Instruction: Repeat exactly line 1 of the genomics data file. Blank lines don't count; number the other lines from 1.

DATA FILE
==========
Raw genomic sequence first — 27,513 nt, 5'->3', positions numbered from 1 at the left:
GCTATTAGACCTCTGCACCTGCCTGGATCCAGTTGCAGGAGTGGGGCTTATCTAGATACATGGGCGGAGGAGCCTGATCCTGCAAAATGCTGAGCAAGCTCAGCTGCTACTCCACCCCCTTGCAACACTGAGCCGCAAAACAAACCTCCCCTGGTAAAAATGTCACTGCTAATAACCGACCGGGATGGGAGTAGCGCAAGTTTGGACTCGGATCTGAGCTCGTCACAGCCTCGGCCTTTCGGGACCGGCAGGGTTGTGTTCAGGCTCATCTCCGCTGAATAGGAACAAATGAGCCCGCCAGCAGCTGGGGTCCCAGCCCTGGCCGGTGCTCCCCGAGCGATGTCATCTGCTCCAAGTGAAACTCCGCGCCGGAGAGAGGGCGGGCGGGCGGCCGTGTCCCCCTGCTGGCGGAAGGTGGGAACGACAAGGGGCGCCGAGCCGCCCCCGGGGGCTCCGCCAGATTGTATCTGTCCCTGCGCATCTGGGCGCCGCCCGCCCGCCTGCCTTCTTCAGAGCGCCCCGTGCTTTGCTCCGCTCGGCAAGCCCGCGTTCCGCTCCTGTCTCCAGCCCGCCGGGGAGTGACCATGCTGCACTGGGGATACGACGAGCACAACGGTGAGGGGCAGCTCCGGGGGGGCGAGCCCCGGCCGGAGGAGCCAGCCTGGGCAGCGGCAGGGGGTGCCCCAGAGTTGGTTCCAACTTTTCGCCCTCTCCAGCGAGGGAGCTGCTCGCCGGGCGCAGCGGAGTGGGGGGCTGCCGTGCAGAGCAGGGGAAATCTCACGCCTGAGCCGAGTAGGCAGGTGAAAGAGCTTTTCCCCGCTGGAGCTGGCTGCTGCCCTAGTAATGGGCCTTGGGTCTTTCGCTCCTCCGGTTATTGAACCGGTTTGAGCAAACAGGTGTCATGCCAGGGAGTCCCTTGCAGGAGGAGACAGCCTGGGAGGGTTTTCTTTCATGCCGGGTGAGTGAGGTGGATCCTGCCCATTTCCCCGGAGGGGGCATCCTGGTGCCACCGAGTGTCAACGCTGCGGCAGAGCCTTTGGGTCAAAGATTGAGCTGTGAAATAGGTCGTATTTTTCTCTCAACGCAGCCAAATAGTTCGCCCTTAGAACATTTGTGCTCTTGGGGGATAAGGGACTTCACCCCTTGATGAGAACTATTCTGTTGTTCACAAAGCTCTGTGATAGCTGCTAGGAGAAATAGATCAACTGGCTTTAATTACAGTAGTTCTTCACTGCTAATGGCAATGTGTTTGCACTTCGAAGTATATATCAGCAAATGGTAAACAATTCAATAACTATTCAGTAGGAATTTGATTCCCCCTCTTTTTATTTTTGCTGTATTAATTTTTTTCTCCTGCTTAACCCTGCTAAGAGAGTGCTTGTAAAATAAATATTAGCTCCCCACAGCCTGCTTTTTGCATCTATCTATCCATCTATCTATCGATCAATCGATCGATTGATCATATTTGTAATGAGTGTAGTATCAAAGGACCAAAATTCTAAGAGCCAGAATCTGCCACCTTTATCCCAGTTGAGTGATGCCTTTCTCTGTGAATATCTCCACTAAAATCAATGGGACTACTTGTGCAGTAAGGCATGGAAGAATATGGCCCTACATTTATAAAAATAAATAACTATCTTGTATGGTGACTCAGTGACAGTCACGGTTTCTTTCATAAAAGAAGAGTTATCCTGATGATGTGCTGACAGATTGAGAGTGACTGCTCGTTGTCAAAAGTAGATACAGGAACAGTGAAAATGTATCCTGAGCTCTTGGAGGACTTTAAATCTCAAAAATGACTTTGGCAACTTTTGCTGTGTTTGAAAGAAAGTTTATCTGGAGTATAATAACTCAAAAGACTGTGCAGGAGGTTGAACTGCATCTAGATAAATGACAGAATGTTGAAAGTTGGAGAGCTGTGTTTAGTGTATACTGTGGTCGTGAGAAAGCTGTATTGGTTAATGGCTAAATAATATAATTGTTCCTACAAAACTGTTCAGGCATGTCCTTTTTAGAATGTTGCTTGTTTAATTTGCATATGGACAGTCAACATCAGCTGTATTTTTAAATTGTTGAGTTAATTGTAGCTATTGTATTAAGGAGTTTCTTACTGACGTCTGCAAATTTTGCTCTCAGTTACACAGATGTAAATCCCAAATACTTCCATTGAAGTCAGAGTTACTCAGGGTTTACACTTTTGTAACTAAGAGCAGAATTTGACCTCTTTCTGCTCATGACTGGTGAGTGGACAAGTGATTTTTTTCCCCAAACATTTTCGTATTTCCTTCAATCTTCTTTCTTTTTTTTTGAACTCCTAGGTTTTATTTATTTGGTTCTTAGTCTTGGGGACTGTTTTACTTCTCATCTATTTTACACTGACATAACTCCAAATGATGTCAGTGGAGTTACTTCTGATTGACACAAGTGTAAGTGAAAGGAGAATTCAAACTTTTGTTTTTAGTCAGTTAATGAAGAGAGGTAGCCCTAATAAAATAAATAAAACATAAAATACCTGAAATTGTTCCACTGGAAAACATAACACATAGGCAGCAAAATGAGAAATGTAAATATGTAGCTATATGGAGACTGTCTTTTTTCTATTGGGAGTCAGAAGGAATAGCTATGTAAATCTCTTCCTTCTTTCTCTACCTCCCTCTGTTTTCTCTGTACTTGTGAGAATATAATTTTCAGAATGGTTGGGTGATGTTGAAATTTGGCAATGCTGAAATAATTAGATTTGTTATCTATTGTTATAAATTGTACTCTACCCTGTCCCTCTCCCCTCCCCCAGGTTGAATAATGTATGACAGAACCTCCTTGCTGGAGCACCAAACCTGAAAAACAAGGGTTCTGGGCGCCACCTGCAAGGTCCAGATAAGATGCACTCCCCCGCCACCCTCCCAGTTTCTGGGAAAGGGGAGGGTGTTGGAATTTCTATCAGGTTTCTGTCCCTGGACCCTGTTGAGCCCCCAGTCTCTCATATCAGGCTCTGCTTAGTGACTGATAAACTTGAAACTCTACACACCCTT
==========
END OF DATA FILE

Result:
Raw genomic sequence first — 27,513 nt, 5'->3', positions numbered from 1 at the left: